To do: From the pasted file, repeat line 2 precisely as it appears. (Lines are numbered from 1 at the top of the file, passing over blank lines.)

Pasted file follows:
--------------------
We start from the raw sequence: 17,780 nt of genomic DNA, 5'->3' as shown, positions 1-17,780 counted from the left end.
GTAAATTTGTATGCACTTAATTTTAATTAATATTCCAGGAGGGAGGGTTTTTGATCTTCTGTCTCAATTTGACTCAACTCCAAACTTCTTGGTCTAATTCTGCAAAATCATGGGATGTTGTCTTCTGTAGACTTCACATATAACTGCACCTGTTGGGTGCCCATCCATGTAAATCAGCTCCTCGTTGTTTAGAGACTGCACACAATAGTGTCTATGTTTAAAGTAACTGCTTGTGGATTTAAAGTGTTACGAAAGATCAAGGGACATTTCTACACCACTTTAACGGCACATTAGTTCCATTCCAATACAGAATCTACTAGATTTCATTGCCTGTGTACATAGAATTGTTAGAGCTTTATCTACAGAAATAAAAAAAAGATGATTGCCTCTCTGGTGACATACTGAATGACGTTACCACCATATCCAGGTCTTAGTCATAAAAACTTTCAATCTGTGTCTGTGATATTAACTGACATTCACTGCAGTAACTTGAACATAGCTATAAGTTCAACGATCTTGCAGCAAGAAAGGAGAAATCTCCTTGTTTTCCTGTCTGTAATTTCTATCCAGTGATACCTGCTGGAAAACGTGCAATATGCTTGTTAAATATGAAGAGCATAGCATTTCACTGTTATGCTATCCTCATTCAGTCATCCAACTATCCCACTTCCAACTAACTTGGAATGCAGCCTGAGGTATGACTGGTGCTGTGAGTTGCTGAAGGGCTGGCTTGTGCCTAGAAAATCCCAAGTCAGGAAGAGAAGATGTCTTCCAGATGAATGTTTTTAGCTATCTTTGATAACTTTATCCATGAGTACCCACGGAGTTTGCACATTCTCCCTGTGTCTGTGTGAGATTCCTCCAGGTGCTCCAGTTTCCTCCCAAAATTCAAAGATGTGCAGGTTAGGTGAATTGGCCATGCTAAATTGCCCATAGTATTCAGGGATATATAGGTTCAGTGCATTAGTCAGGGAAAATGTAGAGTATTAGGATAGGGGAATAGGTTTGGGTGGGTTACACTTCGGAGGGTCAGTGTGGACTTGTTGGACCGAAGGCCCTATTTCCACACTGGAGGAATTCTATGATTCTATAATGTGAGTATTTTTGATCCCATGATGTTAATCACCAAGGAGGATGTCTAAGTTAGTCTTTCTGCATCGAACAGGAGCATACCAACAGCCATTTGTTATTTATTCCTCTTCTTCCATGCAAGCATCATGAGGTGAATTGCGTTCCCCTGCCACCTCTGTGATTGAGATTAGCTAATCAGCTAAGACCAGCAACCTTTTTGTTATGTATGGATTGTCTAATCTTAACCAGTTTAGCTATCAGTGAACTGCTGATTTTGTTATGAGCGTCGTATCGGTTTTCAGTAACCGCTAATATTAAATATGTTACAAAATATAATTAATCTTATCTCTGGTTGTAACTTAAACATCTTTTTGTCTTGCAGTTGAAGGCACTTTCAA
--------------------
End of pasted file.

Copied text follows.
GTAAATTTGTATGCACTTAATTTTAATTAATATTCCAGGAGGGAGGGTTTTTGATCTTCTGTCTCAATTTGACTCAACTCCAAACTTCTTGGTCTAATTCTGCAAAATCATGGGATGTTGTCTTCTGTAGACTTCACATATAACTGCACCTGTTGGGTGCCCATCCATGTAAATCAGCTCCTCGTTGTTTAGAGACTGCACACAATAGTGTCTATGTTTAAAGTAACTGCTTGTGGATTTAAAGTGTTACGAAAGATCAAGGGACATTTCTACACCACTTTAACGGCACATTAGTTCCATTCCAATACAGAATCTACTAGATTTCATTGCCTGTGTACATAGAATTGTTAGAGCTTTATCTACAGAAATAAAAAAAAGATGATTGCCTCTCTGGTGACATACTGAATGACGTTACCACCATATCCAGGTCTTAGTCATAAAAACTTTCAATCTGTGTCTGTGATATTAACTGACATTCACTGCAGTAACTTGAACATAGCTATAAGTTCAACGATCTTGCAGCAAGAAAGGAGAAATCTCCTTGTTTTCCTGTCTGTAATTTCTATCCAGTGATACCTGCTGGAAAACGTGCAATATGCTTGTTAAATATGAAGAGCATAGCATTTCACTGTTATGCTATCCTCATTCAGTCATCCAACTATCCCACTTCCAACTAACTTGGAATGCAGCCTGAGGTATGACTGGTGCTGTGAGTTGCTGAAGGGCTGGCTTGTGCCTAGAAAATCCCAAGTCAGGAAGAGAAGATGTCTTCCAGATGAATGTTTTTAGCTATCTTTGATAACTTTATCCATGAGTACCCACGGAGTTTGCACATTCTCCCTGTGTCTGTGTGAGATTCCTCCAGGTGCTCCAGTTTCCTCCCAAAATTCAAAGATGTGCAGGTTAGGTGAATTGGCCATGCTAAATTGCCCATAGTATTCAGGGATATATAGGTTCAGTGCATTAGTCAGGGAAAATGTAGAGTATTAGGATAGGGGAATAGGTTTGGGTGGGTTACACTTCGGAGGGTCAGTGTGGACTTGTTGGACCGAAGGCCCTATTTCCACACTGGAGGAATTCTATGATTCTATAATGTGAGTATTTTTGATCCCATGATGTTAATCACCAAGGAGGATGTCTAAGTTAGTCTTTCTGCATCGAACAGGAGCATACCAACAGCCATTTGTTATTTATTCCTCTTCTTCCATGCAAGCATCATGAGGTGAATTGCGTTCCCCTGCCACCTCTGTGATTGAGATTAGCTAATCAGCTAAGACCAGCAACCTTTTTGTTATGTATGGATTGTCTAATCTTAACCAGTTTAGCTATCAGTGAACTGCTGATTTTGTTATGAGCGTCGTATCGGTTTTCAGTAACCGCTAATATTAAATATGTTACAAAATATAATTAATCTTATCTCTGGTTGTAACTTAAACATCTTTTTGTCTTGCAGTTGAAGGCACTTTCAA